Slaughter lamb prices at auction averaged $138 per cwt. in April, up 3 percent monthly and 0.32-percent lower year-on-year. The lows and highs in April were set by $135 per cwt. in San Angelo, Texas, and $140 per cwt. in South Dakota. 

Ramadan Boosts Lamb Demand

The lamb market is dividing into two main segments – ethnic lamb consumers (representing about 60 percent of consumption) and everyone else, (Williams, G. et al., 1/2011). Within ethnic demand, religious holidays have a significant impact on U.S. lamb demand. Ramadan – the Muslim month of fasting – begins June 6 and ends July 7-9 with Eid ul-Fitr, the Festival of Fast Breaking. Lightweight 60 to 80 lbs. lambs are preferred.

About one-third of the ethnic lamb consumers surveyed reported that they prepare lamb for Ramadan (31 percent) and Eid-al-Fitr (33 percent) (Williams, G. et al., 1/2011). If one-third of U.S. Muslims (about 3.3 million) share a lamb twice during Ramadan, then this totals to nearly three weeks of commercial production, but about half that tonnage due to the demand for a lighterweight lamb.  

Feeder Market Higher

Feeder lambs in direct trade jumped 10 percent in April to $156.50 per cwt., 10 percent higher year-on-year. An early-April trade of more than 4,000 lambs out of California at 120 lbs. brought $136 per cwt. Smaller lots of lambs traded at lighter weights (90-102 lbs.) and at $150-$175 per cwt.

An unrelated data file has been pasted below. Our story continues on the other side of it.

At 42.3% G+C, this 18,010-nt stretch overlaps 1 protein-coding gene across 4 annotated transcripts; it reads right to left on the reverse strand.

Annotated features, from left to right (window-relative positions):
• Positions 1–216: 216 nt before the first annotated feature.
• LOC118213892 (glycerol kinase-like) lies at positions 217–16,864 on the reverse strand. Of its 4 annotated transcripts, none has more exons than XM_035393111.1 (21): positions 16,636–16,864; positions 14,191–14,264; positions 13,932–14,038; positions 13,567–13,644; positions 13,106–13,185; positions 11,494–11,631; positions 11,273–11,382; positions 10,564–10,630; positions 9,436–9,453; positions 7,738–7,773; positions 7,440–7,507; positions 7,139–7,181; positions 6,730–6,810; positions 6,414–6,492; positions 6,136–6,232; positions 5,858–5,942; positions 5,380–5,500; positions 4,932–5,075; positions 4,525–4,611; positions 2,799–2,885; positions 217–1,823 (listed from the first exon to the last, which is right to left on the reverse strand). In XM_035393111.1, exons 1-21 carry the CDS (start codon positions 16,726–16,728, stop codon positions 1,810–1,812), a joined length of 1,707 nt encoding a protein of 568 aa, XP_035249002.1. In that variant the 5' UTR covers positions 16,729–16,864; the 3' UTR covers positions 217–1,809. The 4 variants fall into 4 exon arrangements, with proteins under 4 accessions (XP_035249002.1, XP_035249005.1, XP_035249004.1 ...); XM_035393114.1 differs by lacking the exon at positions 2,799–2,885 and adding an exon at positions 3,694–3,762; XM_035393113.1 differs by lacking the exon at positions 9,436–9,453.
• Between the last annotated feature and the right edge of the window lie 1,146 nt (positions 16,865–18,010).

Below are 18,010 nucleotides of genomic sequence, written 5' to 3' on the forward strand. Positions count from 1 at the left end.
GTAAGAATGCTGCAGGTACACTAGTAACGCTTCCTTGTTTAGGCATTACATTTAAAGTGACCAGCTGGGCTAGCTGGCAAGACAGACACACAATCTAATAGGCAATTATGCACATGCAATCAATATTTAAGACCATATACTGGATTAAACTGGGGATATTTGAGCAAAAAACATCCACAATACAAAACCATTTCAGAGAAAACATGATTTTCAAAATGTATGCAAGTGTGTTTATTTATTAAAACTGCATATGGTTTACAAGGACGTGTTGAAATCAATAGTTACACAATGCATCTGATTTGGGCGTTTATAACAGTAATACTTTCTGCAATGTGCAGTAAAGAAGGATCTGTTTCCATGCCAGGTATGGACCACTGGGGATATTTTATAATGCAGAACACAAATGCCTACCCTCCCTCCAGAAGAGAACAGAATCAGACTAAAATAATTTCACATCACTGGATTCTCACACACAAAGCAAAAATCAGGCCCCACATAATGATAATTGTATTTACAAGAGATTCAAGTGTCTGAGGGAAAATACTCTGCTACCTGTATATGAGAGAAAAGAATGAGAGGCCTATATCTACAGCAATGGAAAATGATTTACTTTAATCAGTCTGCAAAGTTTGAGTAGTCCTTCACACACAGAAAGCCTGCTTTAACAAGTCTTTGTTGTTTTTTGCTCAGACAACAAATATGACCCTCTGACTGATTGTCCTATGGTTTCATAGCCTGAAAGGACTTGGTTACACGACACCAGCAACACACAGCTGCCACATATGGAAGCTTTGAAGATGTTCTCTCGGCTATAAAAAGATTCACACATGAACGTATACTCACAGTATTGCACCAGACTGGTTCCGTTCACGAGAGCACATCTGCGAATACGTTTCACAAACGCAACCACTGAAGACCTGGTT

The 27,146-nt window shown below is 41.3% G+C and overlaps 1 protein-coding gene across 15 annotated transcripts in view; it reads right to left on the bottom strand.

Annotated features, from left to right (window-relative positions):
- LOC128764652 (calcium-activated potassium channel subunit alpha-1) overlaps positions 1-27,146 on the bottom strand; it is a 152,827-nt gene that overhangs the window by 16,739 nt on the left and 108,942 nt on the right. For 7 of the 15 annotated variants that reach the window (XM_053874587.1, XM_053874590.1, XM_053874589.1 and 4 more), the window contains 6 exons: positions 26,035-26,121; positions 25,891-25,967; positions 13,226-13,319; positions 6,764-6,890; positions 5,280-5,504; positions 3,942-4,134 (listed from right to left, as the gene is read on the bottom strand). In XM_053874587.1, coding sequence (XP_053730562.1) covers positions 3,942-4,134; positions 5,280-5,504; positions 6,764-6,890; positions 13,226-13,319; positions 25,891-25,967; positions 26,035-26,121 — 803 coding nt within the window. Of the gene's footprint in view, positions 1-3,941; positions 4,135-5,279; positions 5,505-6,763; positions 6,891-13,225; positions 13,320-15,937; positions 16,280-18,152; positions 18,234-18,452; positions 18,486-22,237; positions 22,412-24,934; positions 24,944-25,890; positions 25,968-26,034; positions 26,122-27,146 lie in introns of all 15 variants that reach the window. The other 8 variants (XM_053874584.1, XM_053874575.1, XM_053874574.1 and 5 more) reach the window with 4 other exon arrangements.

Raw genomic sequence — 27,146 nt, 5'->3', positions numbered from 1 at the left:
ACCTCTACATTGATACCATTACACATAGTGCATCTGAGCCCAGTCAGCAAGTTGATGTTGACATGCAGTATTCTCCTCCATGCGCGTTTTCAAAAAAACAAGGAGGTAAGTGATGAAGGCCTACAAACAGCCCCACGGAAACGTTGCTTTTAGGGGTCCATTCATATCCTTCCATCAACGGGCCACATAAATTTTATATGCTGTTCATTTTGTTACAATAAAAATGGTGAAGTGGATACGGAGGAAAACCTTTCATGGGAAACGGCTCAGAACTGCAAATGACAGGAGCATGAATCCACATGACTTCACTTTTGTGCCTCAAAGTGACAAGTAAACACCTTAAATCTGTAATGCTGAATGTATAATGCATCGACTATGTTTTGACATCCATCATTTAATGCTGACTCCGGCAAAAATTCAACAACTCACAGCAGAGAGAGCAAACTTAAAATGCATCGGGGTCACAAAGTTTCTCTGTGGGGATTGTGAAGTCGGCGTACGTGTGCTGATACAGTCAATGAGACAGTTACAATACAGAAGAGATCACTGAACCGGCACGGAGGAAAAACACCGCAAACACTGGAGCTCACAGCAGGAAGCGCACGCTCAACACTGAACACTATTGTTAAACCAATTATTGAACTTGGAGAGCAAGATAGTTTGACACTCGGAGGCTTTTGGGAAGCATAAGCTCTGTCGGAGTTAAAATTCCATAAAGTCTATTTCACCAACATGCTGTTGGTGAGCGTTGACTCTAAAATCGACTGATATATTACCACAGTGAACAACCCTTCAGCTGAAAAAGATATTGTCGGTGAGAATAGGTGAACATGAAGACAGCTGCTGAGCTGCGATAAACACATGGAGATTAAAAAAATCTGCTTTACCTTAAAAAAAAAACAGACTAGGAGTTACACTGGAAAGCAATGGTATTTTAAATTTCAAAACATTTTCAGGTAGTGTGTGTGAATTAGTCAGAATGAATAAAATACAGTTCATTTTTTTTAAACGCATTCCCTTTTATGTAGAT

Sixty- to 90-lb. feeders at auction – Colorado, South Dakota and Texas – jumped 8 percent in April to $204.86 per cwt., 2 percent higher year-on-year. San Angelo and Sioux Falls, S.D., both saw feeder lamb prices top $210 per cwt. in April.

Increased Frozen Lamb Imports

Australian lamb imports through April were down 17 percent year-on-year. However, it is suspected the industry still has significant lamb imports in the freezers. By April, cold storage stocks were up 18 percent monthly to 40.4 million lbs. and up 9 percent year-on-year.

It is unknown, but hypothesized that the U.S. lamb industry is consuming a greater proportion of frozen product, which helps lower the price point and helps move product, but doesn’t necessarily maximize returns. During the past three years, Australia has increased its proportion and total volume of frozen product.

It is difficult to tell whether the current downturn in some markets is seasonal, due to lack of reported formula prices, lower-priced beef, stagnant incomes or due to the release of cold storage stocks.

The Livestock Marketing Information Center commented that the “elevated” level of freezer inventory is “concerning for the industry as it acts as a price overhang in the market,” (4/7/16). LMIC continued, “Product in cold storage can only be frozen for a certain amount of time before it has to be sold at a steep discount or disposed of,” (4/7/16).